In addition to new pencils, notebooks and backpacks, the children of Woodridge Park Apartments have also started the school year with a new after-school facility in their complex.
New Futures, the King County Housing Authority, and many partners including Woodridge Park residents, Congressman Jim McDermott, Burien Mayor Brian Bennett, and Highline School District Superintendent Dr. Susan Enfield, will celebrate the grand opening of the new Woodridge Park/New Futures community center on Tuesday, Oct. 16 at 5:30 p.m. The facility is located at Woodridge Park Apartments, 12400 28th Ave. South, in Burien.
Community members and New Futures’ Board of Directors, staff, participants, and supporters are invited to attend.
"As a mother, a former pre-school teacher, and school board member, I know what a difference access to after-school programs and resources can make for students," said Sen. Patty Murray. "This new facility is a great investment in ensuring our students have access to the resources they need to succeed."
Previously, New Futures operated its programs out of three converted apartment units in the complex. With the new facility in operation, these apartments are now available for rent to three additional families and New Futures can offer its early learning, after school, youth and family programs in one vibrant space.
“This new home for New Futures at Woodridge Park not only makes our staff and participants fell welcome and special, but it promotes the sharing of ideas and creates opportunities for collaboration among staff and programs, now that we’re all under one brand new roof,” said New Futures Executive Director Jenn Ramirez Robson.
Designed by Schemata Workshop, Inc., the new 2,250 square-foot building was built with both learning and fun in mind. It features a classroom, multipurpose activity room, kitchen and dedicated computer lab. With its vivid red exterior and prominent art installation, the building is a striking focal point at Woodridge Park.
New Futures provides a mix of programs designed to meet the needs of children and their families. Approximately 85 children, along with their parents, are enrolled in programs at Woodridge Park.
“This facility provides a significant opportunity to low-income families,” said Congressman Jim McDermott. “By supporting children and their families with appropriate resources, we know we can positively affect the rest of their lives. The after-school programs will inspire children to learn, keep them safe, and relieve working parents of worries about how their children are spending their afternoons.”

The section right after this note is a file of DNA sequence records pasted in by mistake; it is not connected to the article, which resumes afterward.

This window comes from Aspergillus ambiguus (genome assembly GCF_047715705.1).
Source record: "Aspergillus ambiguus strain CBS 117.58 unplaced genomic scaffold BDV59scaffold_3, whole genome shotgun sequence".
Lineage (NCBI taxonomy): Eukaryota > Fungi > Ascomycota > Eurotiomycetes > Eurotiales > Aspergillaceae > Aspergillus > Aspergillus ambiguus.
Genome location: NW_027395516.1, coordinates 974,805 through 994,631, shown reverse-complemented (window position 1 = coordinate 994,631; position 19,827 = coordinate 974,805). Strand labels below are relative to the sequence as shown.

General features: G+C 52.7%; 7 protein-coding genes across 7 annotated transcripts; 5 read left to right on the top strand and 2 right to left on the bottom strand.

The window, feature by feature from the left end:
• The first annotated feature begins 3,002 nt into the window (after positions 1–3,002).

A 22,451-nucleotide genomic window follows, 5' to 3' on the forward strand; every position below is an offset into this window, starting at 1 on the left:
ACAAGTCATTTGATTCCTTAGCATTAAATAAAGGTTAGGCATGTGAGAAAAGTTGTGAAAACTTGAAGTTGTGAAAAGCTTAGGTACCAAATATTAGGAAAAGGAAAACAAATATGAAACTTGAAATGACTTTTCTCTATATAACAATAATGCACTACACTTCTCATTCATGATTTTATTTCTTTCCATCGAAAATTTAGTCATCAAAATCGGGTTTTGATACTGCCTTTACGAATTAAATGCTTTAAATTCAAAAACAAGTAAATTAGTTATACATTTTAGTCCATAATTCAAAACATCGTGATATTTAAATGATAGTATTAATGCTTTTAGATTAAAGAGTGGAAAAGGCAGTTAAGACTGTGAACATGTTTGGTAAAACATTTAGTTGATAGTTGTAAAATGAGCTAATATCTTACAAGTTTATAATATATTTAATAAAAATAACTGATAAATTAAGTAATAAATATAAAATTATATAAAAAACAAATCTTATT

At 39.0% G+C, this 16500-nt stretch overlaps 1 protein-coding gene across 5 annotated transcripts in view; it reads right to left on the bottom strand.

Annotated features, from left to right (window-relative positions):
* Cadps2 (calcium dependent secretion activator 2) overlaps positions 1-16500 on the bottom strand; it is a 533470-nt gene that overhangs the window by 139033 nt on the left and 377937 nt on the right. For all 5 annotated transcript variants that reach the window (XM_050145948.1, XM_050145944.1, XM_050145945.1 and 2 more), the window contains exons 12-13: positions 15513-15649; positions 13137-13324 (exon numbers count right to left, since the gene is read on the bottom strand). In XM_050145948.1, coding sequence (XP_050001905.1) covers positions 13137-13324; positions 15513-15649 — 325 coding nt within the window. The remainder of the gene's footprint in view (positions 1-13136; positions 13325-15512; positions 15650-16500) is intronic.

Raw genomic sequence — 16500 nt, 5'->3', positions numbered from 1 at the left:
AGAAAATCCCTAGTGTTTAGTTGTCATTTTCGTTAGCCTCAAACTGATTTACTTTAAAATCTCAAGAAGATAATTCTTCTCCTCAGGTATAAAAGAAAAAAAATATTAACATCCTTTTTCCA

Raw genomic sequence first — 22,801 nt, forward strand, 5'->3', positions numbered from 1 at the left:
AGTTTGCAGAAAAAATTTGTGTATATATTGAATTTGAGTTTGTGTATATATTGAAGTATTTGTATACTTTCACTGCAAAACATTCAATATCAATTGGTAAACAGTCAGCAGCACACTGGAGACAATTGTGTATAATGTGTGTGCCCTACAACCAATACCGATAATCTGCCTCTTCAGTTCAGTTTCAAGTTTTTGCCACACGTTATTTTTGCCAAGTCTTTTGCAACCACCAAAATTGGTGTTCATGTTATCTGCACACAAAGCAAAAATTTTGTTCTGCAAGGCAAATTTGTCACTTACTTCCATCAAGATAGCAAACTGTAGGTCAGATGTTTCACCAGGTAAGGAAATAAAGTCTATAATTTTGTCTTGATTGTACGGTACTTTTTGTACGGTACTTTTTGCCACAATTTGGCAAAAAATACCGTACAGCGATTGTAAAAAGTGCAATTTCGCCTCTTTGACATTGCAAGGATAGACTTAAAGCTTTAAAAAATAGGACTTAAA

The King County Housing Authority, which owns the 201-unit Woodridge Park Apartments, developed the project and oversaw its construction. Construction began in December 2011 and was completed in August at a cost of $735,000. Additional funding was provided through an economic development initiative grant sponsored by Congressman McDermott and Sen. Murray. The project employed 48 construction workers.
“We are grateful to Sen. Murray and Rep. McDermott for their support of this vital community resource,” said Stephen Norman, executive director of the King County Housing Authority. “Children are our future – and education is the key to a better future. While providing stable housing is an important step in helping kids to do well in school, it is not in itself enough. We’re pleased to be partnering with New Futures and the Highline School District to help young people achieve academic success and reach for their dreams.”
New Futures partners with families and educators to ensure that children succeed in school and life. The nonprofit operates where the need is greatest – at low-income apartment complexes in South King County – an area with the highest rates of poverty and lowest test scores in all of King County. New Futures provides on-site child and youth, family, and community-building programs to more than 1,200 people at three King County Housing Authority rental communities, including Woodridge Park, on an annual basis. New Futures works one-on-one with individual children and their parents, and promotes broader systemic change that will allow minority students to achieve academic success.
The King County Housing Authority houses 20,000 low-income children every night. The Woodridge Park facility is part of a network of 20 early learning and after-school facilities that the Authority has built and supports around the County. KCHA is committed to working with schools, parents, and students to give all children in the region the opportunity to succeed.
KCHA administers a range of quality affordable rental and homeownership programs in the Puget Sound region. The Authority serves more than 18,000 families and elderly and disabled households on a daily basis.